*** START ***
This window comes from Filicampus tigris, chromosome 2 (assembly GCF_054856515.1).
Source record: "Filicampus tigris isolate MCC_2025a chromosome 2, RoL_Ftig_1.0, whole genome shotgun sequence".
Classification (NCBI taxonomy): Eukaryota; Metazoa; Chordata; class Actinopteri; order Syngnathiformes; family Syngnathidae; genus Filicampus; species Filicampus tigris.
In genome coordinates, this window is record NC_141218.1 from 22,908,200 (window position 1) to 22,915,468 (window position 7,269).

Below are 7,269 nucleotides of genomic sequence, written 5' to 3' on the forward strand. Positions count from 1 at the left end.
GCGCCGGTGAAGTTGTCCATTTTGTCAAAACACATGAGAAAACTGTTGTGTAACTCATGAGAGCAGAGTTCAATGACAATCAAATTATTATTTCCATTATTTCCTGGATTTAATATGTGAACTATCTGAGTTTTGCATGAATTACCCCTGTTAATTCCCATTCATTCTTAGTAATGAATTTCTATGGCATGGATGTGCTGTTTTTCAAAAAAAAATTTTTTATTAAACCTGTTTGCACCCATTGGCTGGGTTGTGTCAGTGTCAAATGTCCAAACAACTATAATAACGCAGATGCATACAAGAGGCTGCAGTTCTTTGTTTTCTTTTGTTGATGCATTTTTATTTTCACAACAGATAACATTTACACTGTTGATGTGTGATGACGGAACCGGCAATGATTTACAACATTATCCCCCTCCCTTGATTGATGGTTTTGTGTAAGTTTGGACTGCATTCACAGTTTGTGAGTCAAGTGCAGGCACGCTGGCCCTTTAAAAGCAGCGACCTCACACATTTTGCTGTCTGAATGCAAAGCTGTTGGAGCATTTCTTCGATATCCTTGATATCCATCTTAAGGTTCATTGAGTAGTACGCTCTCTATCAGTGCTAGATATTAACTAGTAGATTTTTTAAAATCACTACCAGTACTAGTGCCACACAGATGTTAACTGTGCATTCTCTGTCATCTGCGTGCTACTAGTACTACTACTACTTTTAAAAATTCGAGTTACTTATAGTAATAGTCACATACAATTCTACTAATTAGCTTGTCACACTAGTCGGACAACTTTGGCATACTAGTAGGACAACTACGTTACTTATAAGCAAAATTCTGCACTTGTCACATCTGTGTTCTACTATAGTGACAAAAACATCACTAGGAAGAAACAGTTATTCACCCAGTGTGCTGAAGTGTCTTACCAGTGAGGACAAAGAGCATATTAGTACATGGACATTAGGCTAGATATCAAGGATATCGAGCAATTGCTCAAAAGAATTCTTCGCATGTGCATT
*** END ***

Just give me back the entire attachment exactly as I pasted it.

This window comes from Filicampus tigris, chromosome 2 (assembly GCF_054856515.1).
Source record: "Filicampus tigris isolate MCC_2025a chromosome 2, RoL_Ftig_1.0, whole genome shotgun sequence".
Classification (NCBI taxonomy): Eukaryota; Metazoa; Chordata; class Actinopteri; order Syngnathiformes; family Syngnathidae; genus Filicampus; species Filicampus tigris.
In genome coordinates, this window is record NC_141218.1 from 22,908,200 (window position 1) to 22,915,468 (window position 7,269).

Below are 7,269 nucleotides of genomic sequence, written 5' to 3' on the forward strand. Positions count from 1 at the left end.
GCGCCGGTGAAGTTGTCCATTTTGTCAAAACACATGAGAAAACTGTTGTGTAACTCATGAGAGCAGAGTTCAATGACAATCAAATTATTATTTCCATTATTTCCTGGATTTAATATGTGAACTATCTGAGTTTTGCATGAATTACCCCTGTTAATTCCCATTCATTCTTAGTAATGAATTTCTATGGCATGGATGTGCTGTTTTTCAAAAAAAAATTTTTTATTAAACCTGTTTGCACCCATTGGCTGGGTTGTGTCAGTGTCAAATGTCCAAACAACTATAATAACGCAGATGCATACAAGAGGCTGCAGTTCTTTGTTTTCTTTTGTTGATGCATTTTTATTTTCACAACAGATAACATTTACACTGTTGATGTGTGATGACGGAACCGGCAATGATTTACAACATTATCCCCCTCCCTTGATTGATGGTTTTGTGTAAGTTTGGACTGCATTCACAGTTTGTGAGTCAAGTGCAGGCACGCTGGCCCTTTAAAAGCAGCGACCTCACACATTTTGCTGTCTGAATGCAAAGCTGTTGGAGCATTTCTTCGATATCCTTGATATCCATCTTAAGGTTCATTGAGTAGTACGCTCTCTATCAGTGCTAGATATTAACTAGTAGATTTTTTAAAATCACTACCAGTACTAGTGCCACACAGATGTTAACTGTGCATTCTCTGTCATCTGCGTGCTACTAGTACTACTACTACTTTTAAAAATTCGAGTTACTTATAGTAATAGTCACATACAATTCTACTAATTAGCTTGTCACACTAGTCGGACAACTTTGGCATACTAGTAGGACAACTACGTTACTTATAAGCAAAATTCTGCACTTGTCACATCTGTGTTCTACTATAGTGACAAAAACATCACTAGGAAGAAACAGTTATTCACCCAGTGTGCTGAAGTGTCTTACCAGTGAGGACAAAGAGCATATTAGTACATGGACATTAGGCTAGATATCAAGGATATCGAGCAATTGCTCAAAAGAATTCTTCGCATGTGCATT